Beware These 9 Mentor and Mentee Red Flags

Mentorship can be the key to professional development, but it takes a good working relationship and clear communication to make it happen. Not every mentor/mentee relationship is smooth sailing. Knowing what to look out for and how to confront it can help your mentorship thrive.

1. Lack of Commitment

A good mentor/mentee relationship is understanding what the mentor can do for you and what they can not. When meeting times, expectations, and goals are set, a good mentor should be consistent and committed to fulfilling that agreement. Slip-ups happen to everyone, so keep open communications throughout the relationship to help establish long-term mentorship. Understand why the mentor/mentee is not committing fully and readjust to fit everyone’s needs. 

2. Rarely Meeting

Not everyone can meet once a week or once a month. Yet, a good mentor meets frequently to form an understanding of their mentee. It’s a mutual relationship that benefits from knowing one another and growing together. You cannot progress with the mentorship if they are not there to help. 

3. Relying on Mentor/Mentee for Emotional Support

Positive mentorships are there to support you in your professional endeavors. They can cheer you on when you are hesitant to ask for a raise or bluntly tell you your weaknesses. They should not be there for office gossip. If you feel your mentor or mentee is turning to you for emotional support instead of professional, address it immediately. Do not be afraid of setting boundaries within your mentorship and helping them meet with health care professionals. 

4. Taking Credit

One of the more obvious red flags in mentorship is taking credit. Doing all the work and getting none of the recognition is not a supportive relationship. A part of mentorship is their sponsorship in advocating for your skills and work ethic. If a mentor or mentee takes credit away from the other, it hinders their future career aspirations.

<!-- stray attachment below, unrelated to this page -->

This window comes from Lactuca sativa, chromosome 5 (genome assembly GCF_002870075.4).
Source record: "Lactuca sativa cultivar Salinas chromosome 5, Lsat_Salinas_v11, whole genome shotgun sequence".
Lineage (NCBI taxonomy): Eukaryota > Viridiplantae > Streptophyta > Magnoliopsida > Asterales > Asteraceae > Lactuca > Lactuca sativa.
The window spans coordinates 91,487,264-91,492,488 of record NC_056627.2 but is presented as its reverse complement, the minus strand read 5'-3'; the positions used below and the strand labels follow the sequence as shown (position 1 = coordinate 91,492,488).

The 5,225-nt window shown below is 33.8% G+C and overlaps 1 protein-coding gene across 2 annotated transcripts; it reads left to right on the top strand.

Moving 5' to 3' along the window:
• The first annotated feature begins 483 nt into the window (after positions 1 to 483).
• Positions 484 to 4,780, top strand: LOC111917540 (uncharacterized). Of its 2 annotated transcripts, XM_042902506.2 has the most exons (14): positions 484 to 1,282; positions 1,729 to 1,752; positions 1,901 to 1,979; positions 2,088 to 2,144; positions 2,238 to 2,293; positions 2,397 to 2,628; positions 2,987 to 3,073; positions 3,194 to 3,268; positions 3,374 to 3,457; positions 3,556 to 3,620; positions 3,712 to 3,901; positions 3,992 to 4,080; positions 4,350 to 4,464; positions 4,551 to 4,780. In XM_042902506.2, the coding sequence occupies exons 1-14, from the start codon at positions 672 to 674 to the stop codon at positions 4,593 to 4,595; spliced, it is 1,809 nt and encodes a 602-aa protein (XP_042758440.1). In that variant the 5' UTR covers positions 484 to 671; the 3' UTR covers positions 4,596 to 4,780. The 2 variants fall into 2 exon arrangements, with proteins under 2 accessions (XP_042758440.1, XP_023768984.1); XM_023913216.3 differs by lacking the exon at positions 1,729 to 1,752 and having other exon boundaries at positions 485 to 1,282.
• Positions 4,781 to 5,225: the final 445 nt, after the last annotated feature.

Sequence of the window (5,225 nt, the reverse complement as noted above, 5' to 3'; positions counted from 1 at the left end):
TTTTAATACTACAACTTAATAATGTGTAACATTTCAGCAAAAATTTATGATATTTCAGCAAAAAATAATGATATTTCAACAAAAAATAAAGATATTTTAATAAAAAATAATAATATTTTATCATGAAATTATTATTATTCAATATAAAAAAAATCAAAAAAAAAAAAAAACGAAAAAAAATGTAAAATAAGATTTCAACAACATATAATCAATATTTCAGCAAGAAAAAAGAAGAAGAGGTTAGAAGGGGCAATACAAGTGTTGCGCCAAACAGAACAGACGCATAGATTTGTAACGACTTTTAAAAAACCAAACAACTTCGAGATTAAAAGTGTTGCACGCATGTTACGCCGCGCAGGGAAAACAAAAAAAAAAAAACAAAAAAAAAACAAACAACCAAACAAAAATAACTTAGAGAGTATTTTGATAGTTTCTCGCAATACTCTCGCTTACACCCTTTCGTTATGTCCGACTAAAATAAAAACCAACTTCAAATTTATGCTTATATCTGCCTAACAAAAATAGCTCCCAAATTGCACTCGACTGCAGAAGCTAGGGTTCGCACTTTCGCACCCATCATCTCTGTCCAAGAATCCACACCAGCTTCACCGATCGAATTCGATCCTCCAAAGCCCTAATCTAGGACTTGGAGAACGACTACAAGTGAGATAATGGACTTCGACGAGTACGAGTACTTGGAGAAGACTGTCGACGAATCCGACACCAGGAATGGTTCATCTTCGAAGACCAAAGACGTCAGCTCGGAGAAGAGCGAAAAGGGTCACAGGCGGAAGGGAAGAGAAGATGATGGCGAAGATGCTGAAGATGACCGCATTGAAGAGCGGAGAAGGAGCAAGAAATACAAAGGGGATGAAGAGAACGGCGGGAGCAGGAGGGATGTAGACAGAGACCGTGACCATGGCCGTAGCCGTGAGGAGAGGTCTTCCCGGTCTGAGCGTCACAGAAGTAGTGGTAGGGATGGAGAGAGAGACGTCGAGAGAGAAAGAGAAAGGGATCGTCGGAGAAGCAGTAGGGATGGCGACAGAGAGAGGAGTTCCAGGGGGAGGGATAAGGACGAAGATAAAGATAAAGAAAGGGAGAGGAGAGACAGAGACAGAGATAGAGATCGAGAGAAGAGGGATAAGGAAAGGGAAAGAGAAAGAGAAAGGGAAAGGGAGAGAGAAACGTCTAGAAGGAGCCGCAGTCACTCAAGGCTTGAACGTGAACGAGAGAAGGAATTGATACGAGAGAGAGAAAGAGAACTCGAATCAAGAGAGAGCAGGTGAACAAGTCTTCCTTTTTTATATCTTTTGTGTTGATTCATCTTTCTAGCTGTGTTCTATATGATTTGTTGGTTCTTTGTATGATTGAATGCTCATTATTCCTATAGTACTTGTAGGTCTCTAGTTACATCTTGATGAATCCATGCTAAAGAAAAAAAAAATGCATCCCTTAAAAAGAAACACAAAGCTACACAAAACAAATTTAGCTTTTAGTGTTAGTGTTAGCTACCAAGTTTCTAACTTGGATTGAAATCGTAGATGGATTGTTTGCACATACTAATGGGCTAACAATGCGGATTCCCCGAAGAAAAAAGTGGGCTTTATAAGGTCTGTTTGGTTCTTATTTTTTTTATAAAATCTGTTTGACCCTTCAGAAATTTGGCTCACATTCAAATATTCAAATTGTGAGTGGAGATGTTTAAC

5. Quick to Accuse or Diminish 

While mentors point out our strengths and weaknesses, the meetings should not be overly negative. Mentors who continue to blame the mentee for their shortcomings will not create a supportive environment that encourages professional development. Sometimes we need someone there to help celebrate small wins like getting the courage to voice a strong opinion during a meeting or setting up a one-on-one with their boss to discuss a raise. Dismissing these baby steps or using negative reinforcement will not support the long-term mentorship.

6. Transferring Desires

Having a mentee does not mean shaping someone to be just like you. Everyone is on their own path to success, and how you achieve your goals is not always the same as others. It is vital that a mentor does not push their mentality onto their mentee and transfer their desires onto them. Allow them to grow on their own and use your experiences as references.

7. Unwilling to Share 

Like many relationships, relating to one another and being vulnerable creates trust. Strong mentorships will share life experiences as well as their network, resources, or other supportive material. When one person in the mentorship refuses to use or share, then it defeats the purpose of the mentoring. It is a mutual relationship to help one another succeed professionally. Staying open with communication while respecting each other’s boundaries will lead to a better relationship between the mentor and mentee.

8. Defensive 

Sometimes how one person solves a problem does not work for another. A mentee could progress towards their goals down a different path than their mentor. This does not necessarily mean they are not listening and ignoring the mentor’s advice. People learn using different techniques, and a good mentor will recognize that advice does not mean command or request. Mentee’s who get defensive about their behavior will also slow down their career development. Repeating the same action and wanting to see a different result will not show progress. 

9. Lack of Improvement 

When a mentor puts all their energy and effort into helping a mentee, it’s up to the mentee to use what they receive to flourish. Putting in the work can be difficult sometimes to apply. Take baby steps to slowly work on your weakness. But, if the mentee is not improving at all, then it is a red flag that something is not working. Communication and clear deadlines can be a start to a more positive outcome. Yet, at some point, the mentor needs to cut off the mentorship if the mentee still is not improving.  

Looking to enhance your mentoring skills?

IAW is dedicated to helping professional women find resources, mentorship, and more at any stage of their career. Visit your local chapter here to find a mentor/mentee in your neighborhood, or choose from thousands of experienced women all across the globe in our online community.

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